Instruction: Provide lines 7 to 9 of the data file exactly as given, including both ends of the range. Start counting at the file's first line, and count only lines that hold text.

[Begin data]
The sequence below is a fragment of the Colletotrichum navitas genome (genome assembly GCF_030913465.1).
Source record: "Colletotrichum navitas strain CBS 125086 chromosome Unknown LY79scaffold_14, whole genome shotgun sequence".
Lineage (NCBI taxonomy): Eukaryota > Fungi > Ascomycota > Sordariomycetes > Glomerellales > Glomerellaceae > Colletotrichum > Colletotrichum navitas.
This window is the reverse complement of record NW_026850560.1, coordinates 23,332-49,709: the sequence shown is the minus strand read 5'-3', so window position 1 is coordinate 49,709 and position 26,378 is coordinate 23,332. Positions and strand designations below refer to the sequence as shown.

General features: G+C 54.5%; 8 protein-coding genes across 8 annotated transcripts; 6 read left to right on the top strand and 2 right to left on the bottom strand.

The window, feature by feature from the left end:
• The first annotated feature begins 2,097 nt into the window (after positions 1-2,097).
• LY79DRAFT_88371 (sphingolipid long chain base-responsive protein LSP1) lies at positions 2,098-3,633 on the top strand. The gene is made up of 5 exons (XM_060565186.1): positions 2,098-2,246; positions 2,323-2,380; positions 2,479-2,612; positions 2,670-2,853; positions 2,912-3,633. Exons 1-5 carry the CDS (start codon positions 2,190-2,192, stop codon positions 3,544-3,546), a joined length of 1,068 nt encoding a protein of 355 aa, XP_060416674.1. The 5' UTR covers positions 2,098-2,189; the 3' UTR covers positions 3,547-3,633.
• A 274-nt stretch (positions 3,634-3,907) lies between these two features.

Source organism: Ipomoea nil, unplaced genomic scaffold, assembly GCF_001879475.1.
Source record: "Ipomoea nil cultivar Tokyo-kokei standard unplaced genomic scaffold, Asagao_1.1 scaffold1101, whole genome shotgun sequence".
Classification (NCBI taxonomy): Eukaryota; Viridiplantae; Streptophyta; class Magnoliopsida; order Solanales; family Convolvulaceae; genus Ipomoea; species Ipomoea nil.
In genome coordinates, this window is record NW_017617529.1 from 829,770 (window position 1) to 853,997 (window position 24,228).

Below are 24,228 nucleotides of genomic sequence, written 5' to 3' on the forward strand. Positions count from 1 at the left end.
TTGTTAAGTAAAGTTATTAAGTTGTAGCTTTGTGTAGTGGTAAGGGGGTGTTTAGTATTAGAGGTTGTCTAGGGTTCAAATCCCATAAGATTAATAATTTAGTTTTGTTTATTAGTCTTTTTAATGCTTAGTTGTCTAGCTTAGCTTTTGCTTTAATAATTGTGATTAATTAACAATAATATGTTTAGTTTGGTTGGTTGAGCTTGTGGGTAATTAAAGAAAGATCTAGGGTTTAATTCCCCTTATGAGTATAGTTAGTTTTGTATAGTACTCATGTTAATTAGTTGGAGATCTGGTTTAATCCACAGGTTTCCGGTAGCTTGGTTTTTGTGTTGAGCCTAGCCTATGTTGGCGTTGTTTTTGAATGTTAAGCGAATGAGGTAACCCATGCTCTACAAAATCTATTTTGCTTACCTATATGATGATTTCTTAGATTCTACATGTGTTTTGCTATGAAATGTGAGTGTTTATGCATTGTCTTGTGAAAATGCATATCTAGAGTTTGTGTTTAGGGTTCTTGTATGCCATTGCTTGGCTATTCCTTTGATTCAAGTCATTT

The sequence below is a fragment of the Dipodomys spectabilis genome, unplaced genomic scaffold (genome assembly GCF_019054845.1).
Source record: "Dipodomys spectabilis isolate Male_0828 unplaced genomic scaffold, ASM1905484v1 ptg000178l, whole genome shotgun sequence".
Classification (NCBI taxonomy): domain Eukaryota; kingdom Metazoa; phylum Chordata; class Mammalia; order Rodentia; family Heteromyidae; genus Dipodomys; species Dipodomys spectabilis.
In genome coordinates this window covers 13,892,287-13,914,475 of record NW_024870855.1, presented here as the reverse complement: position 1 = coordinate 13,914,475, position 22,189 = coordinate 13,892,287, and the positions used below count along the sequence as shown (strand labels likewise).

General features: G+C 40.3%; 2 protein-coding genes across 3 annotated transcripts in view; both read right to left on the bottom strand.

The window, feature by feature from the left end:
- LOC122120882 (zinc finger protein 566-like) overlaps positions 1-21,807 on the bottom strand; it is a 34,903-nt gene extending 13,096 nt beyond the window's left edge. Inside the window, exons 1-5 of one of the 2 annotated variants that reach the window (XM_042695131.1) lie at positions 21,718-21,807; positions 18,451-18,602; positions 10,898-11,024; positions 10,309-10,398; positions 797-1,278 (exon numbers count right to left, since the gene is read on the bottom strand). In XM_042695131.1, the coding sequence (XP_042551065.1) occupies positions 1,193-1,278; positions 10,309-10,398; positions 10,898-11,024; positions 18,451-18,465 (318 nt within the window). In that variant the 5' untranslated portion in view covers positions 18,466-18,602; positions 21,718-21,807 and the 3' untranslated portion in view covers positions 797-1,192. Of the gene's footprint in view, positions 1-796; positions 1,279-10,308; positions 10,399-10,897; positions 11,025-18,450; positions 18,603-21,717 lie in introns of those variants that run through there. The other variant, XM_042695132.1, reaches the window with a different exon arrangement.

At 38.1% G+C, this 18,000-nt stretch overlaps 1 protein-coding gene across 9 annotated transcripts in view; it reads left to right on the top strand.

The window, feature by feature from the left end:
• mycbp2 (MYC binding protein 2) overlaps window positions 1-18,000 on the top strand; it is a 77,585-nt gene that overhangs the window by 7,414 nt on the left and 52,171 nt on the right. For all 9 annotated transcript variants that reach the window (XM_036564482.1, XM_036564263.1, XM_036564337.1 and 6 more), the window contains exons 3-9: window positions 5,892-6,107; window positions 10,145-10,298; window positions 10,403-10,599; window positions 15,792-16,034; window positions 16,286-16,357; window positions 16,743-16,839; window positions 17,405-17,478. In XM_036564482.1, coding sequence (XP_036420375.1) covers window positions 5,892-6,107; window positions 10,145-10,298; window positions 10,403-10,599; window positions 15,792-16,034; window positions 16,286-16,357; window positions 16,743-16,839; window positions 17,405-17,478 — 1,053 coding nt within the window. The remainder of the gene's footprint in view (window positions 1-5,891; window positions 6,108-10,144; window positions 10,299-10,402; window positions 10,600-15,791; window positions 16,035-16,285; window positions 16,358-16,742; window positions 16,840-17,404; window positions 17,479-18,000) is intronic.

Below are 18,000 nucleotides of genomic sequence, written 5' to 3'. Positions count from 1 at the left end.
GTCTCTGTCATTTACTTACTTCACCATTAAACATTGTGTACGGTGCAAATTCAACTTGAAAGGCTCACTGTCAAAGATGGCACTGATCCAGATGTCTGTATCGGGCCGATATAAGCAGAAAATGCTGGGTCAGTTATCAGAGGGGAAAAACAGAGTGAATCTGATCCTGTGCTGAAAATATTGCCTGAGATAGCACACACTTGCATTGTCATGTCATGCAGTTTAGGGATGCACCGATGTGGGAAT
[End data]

• The first annotated feature begins 2,097 nt into the window (after positions 1-2,097).
• LY79DRAFT_88371 (sphingolipid long chain base-responsive protein LSP1) lies at positions 2,098-3,633 on the top strand. The gene is made up of 5 exons (XM_060565186.1): positions 2,098-2,246; positions 2,323-2,380; positions 2,479-2,612; positions 2,670-2,853; positions 2,912-3,633. Exons 1-5 carry the CDS (start codon positions 2,190-2,192, stop codon positions 3,544-3,546), a joined length of 1,068 nt encoding a protein of 355 aa, XP_060416674.1. The 5' UTR covers positions 2,098-2,189; the 3' UTR covers positions 3,547-3,633.
• A 274-nt stretch (positions 3,634-3,907) lies between these two features.